Music lecturer Jason McStoots wins opera Grammy

McStoots was part of an ensemble for the Boston Early Music Festival that won a Grammy for best opera


Jason McStoots

Department of Music lecturer and voice instructor Jason McStoots learned he had won a Grammy by refreshing his internet browser.

McStoots, a tenor vocalist, was part of an ensemble with the Boston Early Music Festival nominated for Best Opera Performance for their album "Charpentier: La Descente D'Orphée aux Enfers." The ensemble featured 15 performers, along with producers and conductors, so only a few of those involved made the trip to Los Angeles.

Instead, McStoots was supposed to be giving a recital in Troy, New York, during the Grammy Awards. But a snowstorm left him shut in at his home in Waltham and without any big plans for the awards. He was on the phone with his mother when he realized the Grammy Awards Premiere Ceremony, the pre-show gala during which many of the awards are handed out, was underway. So he hopped on his computer, refreshed a page listing winners and saw they had won.

"I screamed a little bit," he said.
As one of three voice faculty at Brandeis, McStoots gives individual voice lessons and co-teaches a course in performance techniques for vocal literature. He tours regularly and appears in some of the top opera performances around Boston. His career as a performer gives him valuable insight to be shared with his students.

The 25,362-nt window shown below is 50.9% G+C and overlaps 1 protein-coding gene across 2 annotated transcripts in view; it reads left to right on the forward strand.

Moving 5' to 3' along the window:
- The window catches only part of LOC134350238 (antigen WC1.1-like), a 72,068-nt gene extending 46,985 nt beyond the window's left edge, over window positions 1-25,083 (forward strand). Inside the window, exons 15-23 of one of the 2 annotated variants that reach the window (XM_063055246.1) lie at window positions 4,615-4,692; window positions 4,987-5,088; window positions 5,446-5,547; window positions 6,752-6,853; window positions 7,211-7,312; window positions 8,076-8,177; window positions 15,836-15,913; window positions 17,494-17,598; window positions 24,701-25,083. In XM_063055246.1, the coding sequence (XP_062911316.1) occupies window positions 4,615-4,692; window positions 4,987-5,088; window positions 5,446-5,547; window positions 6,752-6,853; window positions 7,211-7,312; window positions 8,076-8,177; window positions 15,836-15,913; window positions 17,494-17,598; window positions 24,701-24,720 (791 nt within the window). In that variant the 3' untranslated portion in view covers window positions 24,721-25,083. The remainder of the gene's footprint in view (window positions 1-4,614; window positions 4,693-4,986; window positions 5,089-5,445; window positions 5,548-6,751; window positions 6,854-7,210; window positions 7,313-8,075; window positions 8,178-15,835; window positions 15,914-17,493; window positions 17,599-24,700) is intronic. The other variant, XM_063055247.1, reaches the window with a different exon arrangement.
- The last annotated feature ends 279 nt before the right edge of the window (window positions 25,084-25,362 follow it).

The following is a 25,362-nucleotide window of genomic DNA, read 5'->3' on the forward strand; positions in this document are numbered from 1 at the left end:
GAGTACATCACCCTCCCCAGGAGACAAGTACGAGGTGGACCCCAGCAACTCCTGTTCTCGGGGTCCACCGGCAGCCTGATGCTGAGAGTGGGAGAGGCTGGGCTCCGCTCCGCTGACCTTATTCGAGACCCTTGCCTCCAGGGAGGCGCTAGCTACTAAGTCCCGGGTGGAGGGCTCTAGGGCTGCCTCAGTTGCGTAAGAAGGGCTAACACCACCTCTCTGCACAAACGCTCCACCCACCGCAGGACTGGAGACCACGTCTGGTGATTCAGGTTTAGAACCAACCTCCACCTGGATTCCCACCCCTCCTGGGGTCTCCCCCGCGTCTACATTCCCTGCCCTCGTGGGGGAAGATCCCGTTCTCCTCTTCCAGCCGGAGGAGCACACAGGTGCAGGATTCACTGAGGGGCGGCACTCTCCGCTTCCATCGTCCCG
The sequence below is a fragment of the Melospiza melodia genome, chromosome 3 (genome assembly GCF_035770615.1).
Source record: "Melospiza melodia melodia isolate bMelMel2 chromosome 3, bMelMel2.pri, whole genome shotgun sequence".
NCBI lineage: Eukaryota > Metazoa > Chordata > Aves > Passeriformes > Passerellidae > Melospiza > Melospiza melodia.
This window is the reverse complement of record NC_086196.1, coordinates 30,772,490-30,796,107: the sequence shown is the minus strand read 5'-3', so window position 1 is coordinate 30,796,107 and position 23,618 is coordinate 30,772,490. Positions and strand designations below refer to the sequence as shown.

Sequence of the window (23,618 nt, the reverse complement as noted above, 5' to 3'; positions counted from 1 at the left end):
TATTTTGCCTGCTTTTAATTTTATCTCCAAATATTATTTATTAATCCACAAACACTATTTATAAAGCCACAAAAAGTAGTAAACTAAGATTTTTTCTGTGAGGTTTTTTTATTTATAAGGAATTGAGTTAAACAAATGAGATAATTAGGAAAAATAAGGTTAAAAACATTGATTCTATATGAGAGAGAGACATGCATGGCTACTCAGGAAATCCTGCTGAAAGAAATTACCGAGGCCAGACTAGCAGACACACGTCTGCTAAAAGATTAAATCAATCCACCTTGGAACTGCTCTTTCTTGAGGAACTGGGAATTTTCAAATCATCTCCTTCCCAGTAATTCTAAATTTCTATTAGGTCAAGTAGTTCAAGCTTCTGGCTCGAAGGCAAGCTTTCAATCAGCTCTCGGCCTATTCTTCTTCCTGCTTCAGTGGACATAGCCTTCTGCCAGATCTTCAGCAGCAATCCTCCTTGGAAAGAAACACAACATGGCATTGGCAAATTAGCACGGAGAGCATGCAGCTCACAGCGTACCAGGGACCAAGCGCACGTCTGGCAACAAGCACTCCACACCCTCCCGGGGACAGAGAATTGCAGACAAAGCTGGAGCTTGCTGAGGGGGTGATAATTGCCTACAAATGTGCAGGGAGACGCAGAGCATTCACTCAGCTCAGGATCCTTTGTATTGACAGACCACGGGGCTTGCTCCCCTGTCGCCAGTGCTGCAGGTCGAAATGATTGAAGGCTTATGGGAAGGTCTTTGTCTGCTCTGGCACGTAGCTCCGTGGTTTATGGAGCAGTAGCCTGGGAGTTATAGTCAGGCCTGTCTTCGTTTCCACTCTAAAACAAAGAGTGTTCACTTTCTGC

"I am able in a way to give my students a very honest and fresh opinion and concrete information about what the real world is like as a performer," he said. "Most music lesson teachers have had some kind of performing career, but as a active performer I am able to convey to them what is happening right now. I am bumping up against it every day. I think that's very useful to them."

The winning recording fuses together two works by Marc-Antoine Charpentier: "La Descente d'Orphée aux Enfers," a piece that's believed to be unfinished that tells the mythical story of Orpheus' descent to hell, and "Couronne de Fleurs," which is based on writings by Molière and depicts a musical contest in tribute to Louis XIV.

McStoots performed the role Ixion in "La Descente d'Orphée aux Enfers," and Forestan in "Couronne de Fleurs." He's been a part of the early music festival for 10 years and it was the second time he had been nominated for a Grammy with the festival. It's a close knit group.

"They try to run it more like a family than a business," McStoots said. "They try to treat us as a troupe rather than a bunch of soloists. It's very beautiful and charming and makes for a nice community."

More information about  "La Descente d'Orphée aux Enfers," and the Boston Early Music Festival can be found here

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